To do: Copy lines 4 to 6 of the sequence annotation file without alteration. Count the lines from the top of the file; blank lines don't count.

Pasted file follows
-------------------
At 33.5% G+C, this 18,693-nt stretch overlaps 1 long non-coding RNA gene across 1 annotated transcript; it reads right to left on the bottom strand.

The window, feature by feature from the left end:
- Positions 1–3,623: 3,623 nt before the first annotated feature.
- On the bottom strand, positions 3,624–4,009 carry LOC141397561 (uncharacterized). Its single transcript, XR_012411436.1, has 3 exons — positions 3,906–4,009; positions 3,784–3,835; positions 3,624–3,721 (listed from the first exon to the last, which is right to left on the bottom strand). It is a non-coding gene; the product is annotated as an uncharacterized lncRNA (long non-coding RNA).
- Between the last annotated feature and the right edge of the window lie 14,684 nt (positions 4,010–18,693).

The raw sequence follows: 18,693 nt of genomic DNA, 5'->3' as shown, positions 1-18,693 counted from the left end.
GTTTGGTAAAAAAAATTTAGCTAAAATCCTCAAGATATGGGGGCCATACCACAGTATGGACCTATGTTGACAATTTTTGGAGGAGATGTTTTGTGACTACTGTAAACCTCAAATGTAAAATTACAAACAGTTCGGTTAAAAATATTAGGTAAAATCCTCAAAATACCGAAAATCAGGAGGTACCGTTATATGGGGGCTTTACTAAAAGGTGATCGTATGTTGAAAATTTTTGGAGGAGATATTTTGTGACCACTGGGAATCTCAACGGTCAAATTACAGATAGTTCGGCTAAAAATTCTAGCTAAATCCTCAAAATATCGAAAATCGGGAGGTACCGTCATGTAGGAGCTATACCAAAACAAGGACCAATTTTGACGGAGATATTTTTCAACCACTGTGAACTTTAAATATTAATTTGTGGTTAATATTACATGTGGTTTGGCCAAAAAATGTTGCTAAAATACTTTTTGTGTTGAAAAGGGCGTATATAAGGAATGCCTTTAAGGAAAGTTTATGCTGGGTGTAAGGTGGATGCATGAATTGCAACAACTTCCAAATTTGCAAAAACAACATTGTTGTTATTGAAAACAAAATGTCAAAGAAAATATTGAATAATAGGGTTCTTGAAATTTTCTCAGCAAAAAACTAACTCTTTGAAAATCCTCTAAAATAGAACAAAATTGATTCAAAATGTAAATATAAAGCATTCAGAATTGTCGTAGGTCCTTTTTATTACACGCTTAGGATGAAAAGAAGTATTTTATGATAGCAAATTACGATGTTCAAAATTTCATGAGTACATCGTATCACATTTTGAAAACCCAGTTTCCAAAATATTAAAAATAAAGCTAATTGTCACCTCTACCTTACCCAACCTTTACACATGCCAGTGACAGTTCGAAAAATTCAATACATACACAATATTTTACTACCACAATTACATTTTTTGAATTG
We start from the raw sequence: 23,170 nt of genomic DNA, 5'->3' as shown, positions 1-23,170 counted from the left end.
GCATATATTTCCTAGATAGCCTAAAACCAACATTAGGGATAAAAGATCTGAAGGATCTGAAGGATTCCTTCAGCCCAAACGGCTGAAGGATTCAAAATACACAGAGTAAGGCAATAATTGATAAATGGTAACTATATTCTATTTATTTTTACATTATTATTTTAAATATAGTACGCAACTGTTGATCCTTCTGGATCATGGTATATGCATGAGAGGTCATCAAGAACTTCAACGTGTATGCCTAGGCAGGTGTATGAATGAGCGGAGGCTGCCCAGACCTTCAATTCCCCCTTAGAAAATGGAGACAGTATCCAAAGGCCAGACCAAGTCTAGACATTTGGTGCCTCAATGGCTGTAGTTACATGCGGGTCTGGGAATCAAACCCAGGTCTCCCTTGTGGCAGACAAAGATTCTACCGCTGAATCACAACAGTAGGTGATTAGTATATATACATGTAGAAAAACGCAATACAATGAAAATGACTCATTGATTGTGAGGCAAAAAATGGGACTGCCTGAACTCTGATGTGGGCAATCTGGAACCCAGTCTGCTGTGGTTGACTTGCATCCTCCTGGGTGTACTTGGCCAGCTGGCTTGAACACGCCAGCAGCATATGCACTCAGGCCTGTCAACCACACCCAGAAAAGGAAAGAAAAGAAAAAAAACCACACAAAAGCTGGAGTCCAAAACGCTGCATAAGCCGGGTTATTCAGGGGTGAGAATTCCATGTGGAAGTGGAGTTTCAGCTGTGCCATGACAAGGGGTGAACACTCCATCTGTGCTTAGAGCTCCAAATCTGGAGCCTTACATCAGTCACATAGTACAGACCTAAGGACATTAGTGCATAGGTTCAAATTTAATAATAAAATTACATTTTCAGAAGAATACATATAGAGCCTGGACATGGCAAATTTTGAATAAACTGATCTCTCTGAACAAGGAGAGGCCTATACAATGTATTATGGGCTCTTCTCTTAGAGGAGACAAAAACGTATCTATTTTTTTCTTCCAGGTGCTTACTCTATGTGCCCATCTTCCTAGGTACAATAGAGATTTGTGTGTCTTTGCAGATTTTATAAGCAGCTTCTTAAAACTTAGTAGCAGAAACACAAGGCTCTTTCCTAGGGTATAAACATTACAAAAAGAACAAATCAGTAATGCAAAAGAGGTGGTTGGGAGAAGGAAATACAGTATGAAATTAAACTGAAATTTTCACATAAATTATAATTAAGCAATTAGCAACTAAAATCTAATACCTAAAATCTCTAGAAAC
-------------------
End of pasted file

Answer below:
- On the bottom strand, positions 3,624–4,009 carry LOC141397561 (uncharacterized). Its single transcript, XR_012411436.1, has 3 exons — positions 3,906–4,009; positions 3,784–3,835; positions 3,624–3,721 (listed from the first exon to the last, which is right to left on the bottom strand). It is a non-coding gene; the product is annotated as an uncharacterized lncRNA (long non-coding RNA).
- Between the last annotated feature and the right edge of the window lie 14,684 nt (positions 4,010–18,693).

The raw sequence follows: 18,693 nt of genomic DNA, 5'->3' as shown, positions 1-18,693 counted from the left end.